The point of load scaling is to allow the system to adjust more gracefully to schedule changes and minimise overshoots. For example without load scaling if you have 5 zones running and up to equilibrium temperature then a 6th zone in a cold room - say a bedroom - is scheduled to come on and the zone was previously <1.5C below the set point, the boiler heat demand would go instantly to 100% and get the boiler up to maximum flow temperature very very quickly. The old algorithm just sent the highest heat demand from any zone to the boiler, so any one zone calling for 100% would cause the boiler to go to 100%.

    This would usually have the effect of other zones that were at a nice equilibrium overshooting because those HR92's were counting on the low average flow temperature they were calling for until the 6th zone upset that nice balance.

    Load scaling reduces the heat demand from each zone before sending it to the boiler, so a single zone calling for 100% does not in fact call for 100% from the boiler - it may get scaled down to 40% for example. Also the heat demand from zones is semi-cumulative. So an individual zone calling for 100% can't cause the boiler to go to 100%, but multiple zones calling for 100% can. The scaling ratio also adapts over time so for example the ratio between requested heat from the zone and the demand set to the boiler is different for each zone, learnt over time.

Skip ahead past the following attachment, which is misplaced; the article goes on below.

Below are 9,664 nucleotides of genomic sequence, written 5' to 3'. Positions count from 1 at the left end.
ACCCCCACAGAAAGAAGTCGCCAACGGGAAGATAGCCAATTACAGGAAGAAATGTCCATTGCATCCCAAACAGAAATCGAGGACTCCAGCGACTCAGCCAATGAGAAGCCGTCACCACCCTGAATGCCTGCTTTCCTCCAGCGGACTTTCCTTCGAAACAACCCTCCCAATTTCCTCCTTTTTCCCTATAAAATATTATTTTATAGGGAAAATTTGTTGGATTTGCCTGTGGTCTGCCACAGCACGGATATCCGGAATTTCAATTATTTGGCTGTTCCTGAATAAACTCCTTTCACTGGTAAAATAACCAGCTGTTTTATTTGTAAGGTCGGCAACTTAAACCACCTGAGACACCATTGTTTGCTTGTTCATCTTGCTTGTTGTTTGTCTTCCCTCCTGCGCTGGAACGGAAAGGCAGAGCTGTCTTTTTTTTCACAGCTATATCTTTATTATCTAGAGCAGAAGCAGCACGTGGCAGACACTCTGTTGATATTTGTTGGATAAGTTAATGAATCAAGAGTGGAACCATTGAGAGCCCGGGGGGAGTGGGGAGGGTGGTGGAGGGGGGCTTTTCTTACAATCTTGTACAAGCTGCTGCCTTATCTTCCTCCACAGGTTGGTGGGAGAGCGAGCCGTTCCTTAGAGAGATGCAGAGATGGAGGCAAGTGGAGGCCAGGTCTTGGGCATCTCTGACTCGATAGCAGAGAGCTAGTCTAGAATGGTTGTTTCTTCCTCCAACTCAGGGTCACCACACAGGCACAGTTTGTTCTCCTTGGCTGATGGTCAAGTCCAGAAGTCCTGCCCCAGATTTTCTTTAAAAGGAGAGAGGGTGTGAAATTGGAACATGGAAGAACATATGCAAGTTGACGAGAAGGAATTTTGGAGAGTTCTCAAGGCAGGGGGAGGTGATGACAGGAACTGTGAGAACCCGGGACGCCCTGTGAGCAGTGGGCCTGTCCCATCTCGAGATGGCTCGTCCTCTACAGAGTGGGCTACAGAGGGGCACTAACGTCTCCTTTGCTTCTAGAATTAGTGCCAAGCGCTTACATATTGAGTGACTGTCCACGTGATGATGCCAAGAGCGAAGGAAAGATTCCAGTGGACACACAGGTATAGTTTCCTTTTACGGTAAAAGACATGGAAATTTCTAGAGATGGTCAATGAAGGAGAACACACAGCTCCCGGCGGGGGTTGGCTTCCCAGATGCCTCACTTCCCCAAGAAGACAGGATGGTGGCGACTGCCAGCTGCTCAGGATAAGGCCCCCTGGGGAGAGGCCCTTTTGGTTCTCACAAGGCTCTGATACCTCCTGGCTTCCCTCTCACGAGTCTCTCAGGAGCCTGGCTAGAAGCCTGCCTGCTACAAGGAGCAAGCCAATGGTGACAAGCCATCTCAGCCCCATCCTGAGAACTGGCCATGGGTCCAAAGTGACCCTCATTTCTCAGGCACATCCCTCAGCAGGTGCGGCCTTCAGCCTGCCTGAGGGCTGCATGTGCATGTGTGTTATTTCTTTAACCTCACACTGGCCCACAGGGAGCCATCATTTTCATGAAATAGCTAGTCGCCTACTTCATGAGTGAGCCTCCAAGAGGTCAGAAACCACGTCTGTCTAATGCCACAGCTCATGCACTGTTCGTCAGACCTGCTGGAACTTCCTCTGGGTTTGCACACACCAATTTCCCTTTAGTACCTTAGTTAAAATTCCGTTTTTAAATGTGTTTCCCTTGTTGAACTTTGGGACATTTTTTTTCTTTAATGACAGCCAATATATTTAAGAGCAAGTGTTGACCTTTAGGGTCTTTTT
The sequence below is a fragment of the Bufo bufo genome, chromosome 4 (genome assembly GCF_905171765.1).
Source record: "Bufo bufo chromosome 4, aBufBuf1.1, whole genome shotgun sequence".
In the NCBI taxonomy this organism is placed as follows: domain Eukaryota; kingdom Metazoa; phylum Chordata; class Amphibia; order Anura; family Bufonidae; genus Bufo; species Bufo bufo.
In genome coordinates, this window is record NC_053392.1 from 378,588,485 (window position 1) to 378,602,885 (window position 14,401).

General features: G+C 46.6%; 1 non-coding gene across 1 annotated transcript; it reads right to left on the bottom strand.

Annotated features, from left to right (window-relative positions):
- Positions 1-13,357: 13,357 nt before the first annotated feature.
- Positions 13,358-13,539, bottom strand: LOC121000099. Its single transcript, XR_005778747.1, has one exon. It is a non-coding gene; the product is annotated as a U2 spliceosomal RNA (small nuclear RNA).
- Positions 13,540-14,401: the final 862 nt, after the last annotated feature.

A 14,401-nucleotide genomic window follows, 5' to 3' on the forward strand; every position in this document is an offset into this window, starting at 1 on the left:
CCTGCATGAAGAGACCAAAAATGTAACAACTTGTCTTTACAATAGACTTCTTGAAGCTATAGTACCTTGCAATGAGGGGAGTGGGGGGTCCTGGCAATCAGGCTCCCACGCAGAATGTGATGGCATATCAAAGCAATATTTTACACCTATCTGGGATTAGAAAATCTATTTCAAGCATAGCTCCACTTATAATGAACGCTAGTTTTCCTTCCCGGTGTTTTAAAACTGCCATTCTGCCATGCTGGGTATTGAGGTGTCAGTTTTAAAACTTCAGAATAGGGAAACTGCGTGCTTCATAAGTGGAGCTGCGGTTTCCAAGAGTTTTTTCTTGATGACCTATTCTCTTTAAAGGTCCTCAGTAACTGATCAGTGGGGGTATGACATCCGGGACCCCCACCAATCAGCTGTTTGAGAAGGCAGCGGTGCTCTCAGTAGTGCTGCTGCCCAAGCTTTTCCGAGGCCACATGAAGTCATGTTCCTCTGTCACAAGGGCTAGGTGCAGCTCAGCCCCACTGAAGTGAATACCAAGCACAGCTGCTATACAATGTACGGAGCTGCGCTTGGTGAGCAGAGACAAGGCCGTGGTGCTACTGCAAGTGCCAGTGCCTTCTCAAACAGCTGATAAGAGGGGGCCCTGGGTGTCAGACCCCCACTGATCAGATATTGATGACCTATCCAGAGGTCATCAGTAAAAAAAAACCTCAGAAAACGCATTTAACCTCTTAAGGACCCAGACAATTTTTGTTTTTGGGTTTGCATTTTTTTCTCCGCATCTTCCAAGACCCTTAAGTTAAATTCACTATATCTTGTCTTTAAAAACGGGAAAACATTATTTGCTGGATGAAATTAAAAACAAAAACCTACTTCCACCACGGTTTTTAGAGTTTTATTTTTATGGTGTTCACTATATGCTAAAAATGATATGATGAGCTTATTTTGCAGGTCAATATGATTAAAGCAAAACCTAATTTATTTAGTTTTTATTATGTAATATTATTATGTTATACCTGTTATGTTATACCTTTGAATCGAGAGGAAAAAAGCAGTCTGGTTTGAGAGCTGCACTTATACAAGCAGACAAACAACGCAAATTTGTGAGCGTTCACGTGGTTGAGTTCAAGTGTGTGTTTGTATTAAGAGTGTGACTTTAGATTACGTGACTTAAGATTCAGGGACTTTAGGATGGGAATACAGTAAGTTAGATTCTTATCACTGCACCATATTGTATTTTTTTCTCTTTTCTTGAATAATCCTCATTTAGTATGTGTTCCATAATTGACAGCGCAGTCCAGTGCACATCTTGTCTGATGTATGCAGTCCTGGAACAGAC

The end result is sudden changes to the set point caused by the schedule are "smoothed out" and the temperature changes a bit more gradually with much less impact on other zones. If you graph your zone temperatures you'll probably set the set point targets being hit and maintained much closer with much less overshoot than before. That's what I see anyway.

    There is one exclusion with load scaling though - if you increase the temperature in a zone manually as a timed override, and the override is sufficiently large load scaling for that zone is cancelled. So you might still see an overshoot in other rooms when making a manual override which you wouldn't if it was just a normal schedule change.

    This was a compromise introduced in 19.33 as without this (19.31) manual overrides to for example turn up a bathroom radiator could take too long until the radiator actually started to heat up. I think it's a good compromise though because the system stays stable with minimal overshoot when following the schedule but still allows you to get quick heat in any zone with a manual override.
    Last edited by DBMandrake; 10th November 2020 at 01:55 PM.

Posting Permissions

  • You may not post new threads
  • You may not post replies
  • You may not post attachments
  • You may not edit your posts
  •